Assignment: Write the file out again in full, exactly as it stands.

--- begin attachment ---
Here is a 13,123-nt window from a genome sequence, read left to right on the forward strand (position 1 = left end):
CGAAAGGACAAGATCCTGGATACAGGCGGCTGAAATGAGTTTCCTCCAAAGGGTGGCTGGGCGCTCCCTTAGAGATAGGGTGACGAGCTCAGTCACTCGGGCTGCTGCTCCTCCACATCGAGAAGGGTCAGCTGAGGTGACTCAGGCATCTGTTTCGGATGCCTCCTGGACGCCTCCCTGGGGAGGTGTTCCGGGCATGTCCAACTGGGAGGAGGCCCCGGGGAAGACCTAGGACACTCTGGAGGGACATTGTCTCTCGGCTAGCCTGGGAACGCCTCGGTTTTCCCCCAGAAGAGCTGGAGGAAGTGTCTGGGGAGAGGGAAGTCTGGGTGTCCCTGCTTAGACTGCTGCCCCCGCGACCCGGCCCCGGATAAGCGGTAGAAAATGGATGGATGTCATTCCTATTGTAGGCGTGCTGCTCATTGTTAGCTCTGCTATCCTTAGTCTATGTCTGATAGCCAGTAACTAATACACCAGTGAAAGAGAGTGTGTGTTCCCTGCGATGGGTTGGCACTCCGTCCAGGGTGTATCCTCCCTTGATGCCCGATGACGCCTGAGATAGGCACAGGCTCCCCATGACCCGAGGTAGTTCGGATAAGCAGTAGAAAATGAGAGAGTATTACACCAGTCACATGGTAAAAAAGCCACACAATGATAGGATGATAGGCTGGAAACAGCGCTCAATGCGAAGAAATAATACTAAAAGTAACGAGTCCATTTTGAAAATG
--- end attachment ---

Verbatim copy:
Here is a 13,123-nt window from a genome sequence, read left to right on the forward strand (position 1 = left end):
CGAAAGGACAAGATCCTGGATACAGGCGGCTGAAATGAGTTTCCTCCAAAGGGTGGCTGGGCGCTCCCTTAGAGATAGGGTGACGAGCTCAGTCACTCGGGCTGCTGCTCCTCCACATCGAGAAGGGTCAGCTGAGGTGACTCAGGCATCTGTTTCGGATGCCTCCTGGACGCCTCCCTGGGGAGGTGTTCCGGGCATGTCCAACTGGGAGGAGGCCCCGGGGAAGACCTAGGACACTCTGGAGGGACATTGTCTCTCGGCTAGCCTGGGAACGCCTCGGTTTTCCCCCAGAAGAGCTGGAGGAAGTGTCTGGGGAGAGGGAAGTCTGGGTGTCCCTGCTTAGACTGCTGCCCCCGCGACCCGGCCCCGGATAAGCGGTAGAAAATGGATGGATGTCATTCCTATTGTAGGCGTGCTGCTCATTGTTAGCTCTGCTATCCTTAGTCTATGTCTGATAGCCAGTAACTAATACACCAGTGAAAGAGAGTGTGTGTTCCCTGCGATGGGTTGGCACTCCGTCCAGGGTGTATCCTCCCTTGATGCCCGATGACGCCTGAGATAGGCACAGGCTCCCCATGACCCGAGGTAGTTCGGATAAGCAGTAGAAAATGAGAGAGTATTACACCAGTCACATGGTAAAAAAGCCACACAATGATAGGATGATAGGCTGGAAACAGCGCTCAATGCGAAGAAATAATACTAAAAGTAACGAGTCCATTTTGAAAATG